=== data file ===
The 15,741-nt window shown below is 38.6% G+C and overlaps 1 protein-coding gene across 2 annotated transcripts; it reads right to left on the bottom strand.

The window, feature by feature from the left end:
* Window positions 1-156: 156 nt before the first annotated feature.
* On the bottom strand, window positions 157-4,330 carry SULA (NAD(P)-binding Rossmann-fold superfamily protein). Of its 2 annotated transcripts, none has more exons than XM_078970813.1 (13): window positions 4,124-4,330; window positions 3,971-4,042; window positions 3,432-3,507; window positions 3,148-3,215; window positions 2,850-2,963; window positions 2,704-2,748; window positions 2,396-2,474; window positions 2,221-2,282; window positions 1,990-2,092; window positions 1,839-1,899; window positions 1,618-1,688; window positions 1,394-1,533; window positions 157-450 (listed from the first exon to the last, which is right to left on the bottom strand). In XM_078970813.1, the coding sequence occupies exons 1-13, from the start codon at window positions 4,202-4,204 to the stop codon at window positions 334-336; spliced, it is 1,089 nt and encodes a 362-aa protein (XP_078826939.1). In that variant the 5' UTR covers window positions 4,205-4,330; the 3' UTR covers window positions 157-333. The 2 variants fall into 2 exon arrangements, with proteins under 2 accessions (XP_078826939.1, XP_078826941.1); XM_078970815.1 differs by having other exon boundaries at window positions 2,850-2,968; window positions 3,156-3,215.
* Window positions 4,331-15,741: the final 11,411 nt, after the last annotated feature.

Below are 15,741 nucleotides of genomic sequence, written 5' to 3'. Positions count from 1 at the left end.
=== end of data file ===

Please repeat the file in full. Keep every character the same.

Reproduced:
The 15,741-nt window shown below is 38.6% G+C and overlaps 1 protein-coding gene across 2 annotated transcripts; it reads right to left on the bottom strand.

The window, feature by feature from the left end:
* Window positions 1-156: 156 nt before the first annotated feature.
* On the bottom strand, window positions 157-4,330 carry SULA (NAD(P)-binding Rossmann-fold superfamily protein). Of its 2 annotated transcripts, none has more exons than XM_078970813.1 (13): window positions 4,124-4,330; window positions 3,971-4,042; window positions 3,432-3,507; window positions 3,148-3,215; window positions 2,850-2,963; window positions 2,704-2,748; window positions 2,396-2,474; window positions 2,221-2,282; window positions 1,990-2,092; window positions 1,839-1,899; window positions 1,618-1,688; window positions 1,394-1,533; window positions 157-450 (listed from the first exon to the last, which is right to left on the bottom strand). In XM_078970813.1, the coding sequence occupies exons 1-13, from the start codon at window positions 4,202-4,204 to the stop codon at window positions 334-336; spliced, it is 1,089 nt and encodes a 362-aa protein (XP_078826939.1). In that variant the 5' UTR covers window positions 4,205-4,330; the 3' UTR covers window positions 157-333. The 2 variants fall into 2 exon arrangements, with proteins under 2 accessions (XP_078826939.1, XP_078826941.1); XM_078970815.1 differs by having other exon boundaries at window positions 2,850-2,968; window positions 3,156-3,215.
* Window positions 4,331-15,741: the final 11,411 nt, after the last annotated feature.

Below are 15,741 nucleotides of genomic sequence, written 5' to 3'. Positions count from 1 at the left end.